The Indian Analyst
 

North Indian Inscriptions

 

 

Contents

Introduction

Preface

Contents

List of Maps and Plates

Abbreviations

Additions and Corrections

Images

Introduction

Political History

The Early Silaharas

The Silaharas of North Konkan

The Silaharas of South Konkan

The Silaharas of Kolhapur

Administration

Religious Condition

Social Condition

Economic Condition

Literature

Architecture and Sculpture

Texts And Translations  

Inscriptions of the Silaharas of North Konkan

Inscriptions of The Silaharas of South Konkan

Inscriptions of The Silaharas of kolhapur

APPENDIX I  

Additional Inscriptions of the Silaharas

APPENDIX II  

A contemporary Yadava Inscription

Index

Other South-Indian Inscriptions 

Volume 1

Volume 2

Volume 3

Vol. 4 - 8

Volume 9

Volume 10

Volume 11

Volume 12

Volume 13

Volume 14

Volume 15

Volume 16

Volume 17

Volume 18

Volume 19

Volume 20

Volume 22
Part 1

Volume 22
Part 2

Volume 23

Volume 24

Volume 26

Volume 27

Tiruvarur

Darasuram

Konerirajapuram

Tanjavur

Annual Reports 1935-1944

Annual Reports 1945- 1947

Corpus Inscriptionum Indicarum Volume 2, Part 2

Corpus Inscriptionum Indicarum Volume 7, Part 3

Kalachuri-Chedi Era Part 1

Kalachuri-Chedi Era Part 2

Epigraphica Indica

Epigraphia Indica Volume 3

Epigraphia
Indica Volume 4

Epigraphia Indica Volume 6

Epigraphia Indica Volume 7

Epigraphia Indica Volume 8

Epigraphia Indica Volume 27

Epigraphia Indica Volume 29

Epigraphia Indica Volume 30

Epigraphia Indica Volume 31

Epigraphia Indica Volume 32

Paramaras Volume 7, Part 2

Śilāhāras Volume 6, Part 2

Vākāṭakas Volume 5

Early Gupta Inscriptions

Archaeological Links

Archaeological-Survey of India

Pudukkottai

INSCRIPTIONS OF THE SILAHARAS OF NORTH KONKAN

 

have been washed clean by the streams of water flowing from the eyes of the wives of his enemies vanquished by his numerous chāṭas and bhaṭas mounted on horses, and who has a series of good fortunes in the form of victories which eclipsed the enemies’ glories,−informs all Śaulkikas, Gaulmikas and Chauroddharaṇikas, according as they may be concerned, whether they are named here or not, and whether of the future or the present time, (and also) his brother princes, spies, neighbours as well as the neighbouring farmers as follows :-

..(Line 44) “Having noticed that human life is transitory like the showers of clouds, the flashes of lightning in the windless region and the bursting of bubbles (of water), and having realised the worthlessness of worldly existence very unstable like scanty water, I, after worshipping the divine Śiva Bhaṭṭāraka, the jewel-like nails of whose feet are honoured by all gods and demons, have granted by a copper charter, after having poured water (on the hand of the donee), three fields according to the measure current in the vishaya in the eastern direction of the village Sālaṇaka comprised in the vishaya (district) of Pāṇāḍa− the boundaries of which are (as follows) :− on the east, the boundary of Mañchakapallī; on the south, the road to Vakhōlā and also Lavaṇacharikā; on the west, the ditch . . . ; on the north, the joining of the two streams−the three fields marked with these four boundaries together with the clusters of trees and the pōḍhaka (tank) situated near (the stream) Gaṁhīrā, and inclusive of the Kāranja trees−to Chāḍādēvabhaṭṭa of the Kāśyapa gōtra, who is a religious student of the Ṛigvēda and who is conversant with the Vēdas, the Vēdāṅgas, Vedānta, the Purāṇas, Mīmāṁsā, Smṛiti and Nyāya, and is a resident of Janhupura, for the performance of Vaiśvadēva, bali, charu, agnihōtra and other sacrifices, for being enjoyed by sons, grandsons and lower descendants as long as the moon, the sun and the earth will endure− on the occasion of a lunar eclipse on the tithi of Aṅgārikā[1], for the augmentation of religious merit and fame in this world and here-after of My parents and Myself.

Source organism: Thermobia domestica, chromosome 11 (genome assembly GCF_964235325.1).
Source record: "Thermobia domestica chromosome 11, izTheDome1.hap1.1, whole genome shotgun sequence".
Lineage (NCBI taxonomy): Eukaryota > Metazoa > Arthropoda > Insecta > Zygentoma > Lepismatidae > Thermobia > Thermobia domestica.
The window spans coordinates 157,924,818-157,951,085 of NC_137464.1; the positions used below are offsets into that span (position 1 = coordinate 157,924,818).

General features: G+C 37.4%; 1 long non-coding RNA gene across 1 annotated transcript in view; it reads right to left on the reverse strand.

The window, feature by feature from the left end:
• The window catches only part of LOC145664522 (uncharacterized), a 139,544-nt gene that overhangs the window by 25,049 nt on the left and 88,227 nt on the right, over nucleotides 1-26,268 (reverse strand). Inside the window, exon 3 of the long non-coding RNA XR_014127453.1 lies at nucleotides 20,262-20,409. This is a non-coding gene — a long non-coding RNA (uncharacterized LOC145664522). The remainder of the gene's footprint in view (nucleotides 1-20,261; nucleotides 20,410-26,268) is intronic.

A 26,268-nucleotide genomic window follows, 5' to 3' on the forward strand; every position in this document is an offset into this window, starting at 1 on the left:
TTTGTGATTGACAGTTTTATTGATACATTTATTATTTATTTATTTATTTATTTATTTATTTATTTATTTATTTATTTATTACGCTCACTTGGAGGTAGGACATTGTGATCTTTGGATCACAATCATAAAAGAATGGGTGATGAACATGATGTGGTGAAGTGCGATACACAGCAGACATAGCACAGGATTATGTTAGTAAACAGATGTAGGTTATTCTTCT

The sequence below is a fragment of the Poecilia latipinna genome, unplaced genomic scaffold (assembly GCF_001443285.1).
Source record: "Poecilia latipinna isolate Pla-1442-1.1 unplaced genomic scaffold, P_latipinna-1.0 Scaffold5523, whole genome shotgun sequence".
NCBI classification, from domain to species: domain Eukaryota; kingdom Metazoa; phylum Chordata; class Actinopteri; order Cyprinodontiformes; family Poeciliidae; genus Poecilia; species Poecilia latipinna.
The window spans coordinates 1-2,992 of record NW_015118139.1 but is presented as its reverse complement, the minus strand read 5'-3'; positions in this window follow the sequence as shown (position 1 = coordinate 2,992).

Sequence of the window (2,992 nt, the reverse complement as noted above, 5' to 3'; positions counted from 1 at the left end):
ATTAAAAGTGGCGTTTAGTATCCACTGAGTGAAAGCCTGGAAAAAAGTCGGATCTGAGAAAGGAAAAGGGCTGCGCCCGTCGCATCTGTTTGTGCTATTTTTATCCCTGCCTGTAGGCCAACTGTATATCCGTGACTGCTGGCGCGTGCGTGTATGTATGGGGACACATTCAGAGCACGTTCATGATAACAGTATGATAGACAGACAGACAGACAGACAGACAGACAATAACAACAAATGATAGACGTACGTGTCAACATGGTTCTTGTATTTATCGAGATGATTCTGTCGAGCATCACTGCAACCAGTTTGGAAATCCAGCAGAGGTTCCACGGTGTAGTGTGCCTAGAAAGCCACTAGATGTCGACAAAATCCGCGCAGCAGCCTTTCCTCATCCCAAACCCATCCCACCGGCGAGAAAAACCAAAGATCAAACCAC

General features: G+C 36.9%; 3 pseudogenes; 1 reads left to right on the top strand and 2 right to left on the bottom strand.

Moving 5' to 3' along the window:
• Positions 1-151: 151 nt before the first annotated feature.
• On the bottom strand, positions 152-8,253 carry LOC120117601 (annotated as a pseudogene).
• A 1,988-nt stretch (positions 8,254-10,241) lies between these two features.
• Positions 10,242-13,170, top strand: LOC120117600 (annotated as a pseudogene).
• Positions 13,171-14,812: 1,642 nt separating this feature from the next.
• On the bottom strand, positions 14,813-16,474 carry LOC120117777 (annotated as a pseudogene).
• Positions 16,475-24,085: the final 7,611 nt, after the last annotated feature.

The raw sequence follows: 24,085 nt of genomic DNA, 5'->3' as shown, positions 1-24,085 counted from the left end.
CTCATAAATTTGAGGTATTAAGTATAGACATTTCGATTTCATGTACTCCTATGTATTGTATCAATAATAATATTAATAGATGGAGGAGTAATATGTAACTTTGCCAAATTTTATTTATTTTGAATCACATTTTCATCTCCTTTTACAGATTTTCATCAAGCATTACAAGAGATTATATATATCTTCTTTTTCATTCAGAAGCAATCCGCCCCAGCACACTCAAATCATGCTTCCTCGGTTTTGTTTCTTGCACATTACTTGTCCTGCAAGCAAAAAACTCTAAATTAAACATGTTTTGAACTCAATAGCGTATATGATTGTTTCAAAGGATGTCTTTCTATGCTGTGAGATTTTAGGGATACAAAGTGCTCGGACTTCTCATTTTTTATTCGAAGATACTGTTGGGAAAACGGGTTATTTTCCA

..(Line 58)−Therefore, future rulers, knowing that the religious merit of a gift of land is shared by them also, should preserve this religious gift; for this attainment of the reward of religious merit due to the protection of a gift of land is common to all.

.. (Line 61)− And this has been declared by the holy Vyāsa, the redactor of the Vēdas :−
...(Here follow nine benedictory and imprecatory verses.)

.. (Line 74)−This religious gift is known to have been made by the illustrious Vajjaḍadēva, the son of the illustrious Gōggi. The illustrious Chhadvaidēva is giving this charter as thus known.

.. No. 5: PLATES IX-XII
JANJIRĀ PLATES (SET I) OF APARĀJITA : ŚAKA YEAR 915

.. THESE plates were discovered by one Bala Tukaram, while digging in the compound of his house at Chikhala-pākhāḍī, a part of Muruḍ Janjirā in the Kolābā District of the Mahārāshṭra State. They were sold to the Baroda State Museum through the efforts of Prof. H.D. Velankar of the Wilson College, Bombay. They have since then been deposited in that Museum. Mr. A.S. Gadre of the Archaeological Department, Baroda, edited this and the following set of plates (called Set II) in the Important Inscriptions from the Baroda State, Vol. I, pp. 35 f. together with their facsimiles. They are edited here from the same facsimiles.
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[1]‘A festival of Mars on the fourteenth of the latter half of Chaitra’ (M.W.).

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